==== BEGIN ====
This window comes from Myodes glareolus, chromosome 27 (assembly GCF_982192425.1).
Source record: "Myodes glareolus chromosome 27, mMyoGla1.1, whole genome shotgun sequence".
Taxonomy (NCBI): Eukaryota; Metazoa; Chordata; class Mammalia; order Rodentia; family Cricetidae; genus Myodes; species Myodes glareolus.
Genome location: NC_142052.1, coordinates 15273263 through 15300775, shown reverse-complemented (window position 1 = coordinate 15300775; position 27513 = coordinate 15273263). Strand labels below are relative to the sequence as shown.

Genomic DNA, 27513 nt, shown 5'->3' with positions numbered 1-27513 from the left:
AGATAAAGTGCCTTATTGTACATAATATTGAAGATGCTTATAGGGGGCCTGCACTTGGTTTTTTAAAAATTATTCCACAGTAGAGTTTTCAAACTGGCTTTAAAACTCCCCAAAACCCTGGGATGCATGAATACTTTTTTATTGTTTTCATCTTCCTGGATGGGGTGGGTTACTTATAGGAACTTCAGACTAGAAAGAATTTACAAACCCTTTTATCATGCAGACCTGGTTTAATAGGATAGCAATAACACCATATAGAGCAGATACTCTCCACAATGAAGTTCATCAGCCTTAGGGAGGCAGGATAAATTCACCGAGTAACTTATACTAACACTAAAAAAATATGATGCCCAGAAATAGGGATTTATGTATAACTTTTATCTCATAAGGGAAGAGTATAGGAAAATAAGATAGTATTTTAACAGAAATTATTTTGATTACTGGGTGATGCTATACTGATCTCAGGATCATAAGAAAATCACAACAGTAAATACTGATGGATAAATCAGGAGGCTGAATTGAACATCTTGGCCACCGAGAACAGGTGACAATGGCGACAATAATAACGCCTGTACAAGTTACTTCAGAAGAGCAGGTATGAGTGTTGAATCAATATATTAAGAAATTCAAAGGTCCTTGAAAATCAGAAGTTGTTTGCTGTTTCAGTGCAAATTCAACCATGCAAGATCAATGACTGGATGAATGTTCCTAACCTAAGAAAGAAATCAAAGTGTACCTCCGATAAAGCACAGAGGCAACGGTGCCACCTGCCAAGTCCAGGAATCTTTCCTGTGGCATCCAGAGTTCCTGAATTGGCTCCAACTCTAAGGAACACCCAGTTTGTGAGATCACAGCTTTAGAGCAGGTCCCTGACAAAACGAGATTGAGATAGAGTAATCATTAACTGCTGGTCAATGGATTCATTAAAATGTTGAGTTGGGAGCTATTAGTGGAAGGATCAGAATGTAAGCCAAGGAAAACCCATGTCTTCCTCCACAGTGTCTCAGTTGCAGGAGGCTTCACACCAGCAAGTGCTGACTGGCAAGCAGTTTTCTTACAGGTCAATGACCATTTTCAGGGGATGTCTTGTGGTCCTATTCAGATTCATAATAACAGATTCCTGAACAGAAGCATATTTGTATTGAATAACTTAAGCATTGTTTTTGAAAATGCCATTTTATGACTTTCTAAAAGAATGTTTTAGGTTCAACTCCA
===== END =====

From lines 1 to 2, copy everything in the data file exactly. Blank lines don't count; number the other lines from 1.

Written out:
This window comes from Myodes glareolus, chromosome 27 (assembly GCF_982192425.1).
Source record: "Myodes glareolus chromosome 27, mMyoGla1.1, whole genome shotgun sequence".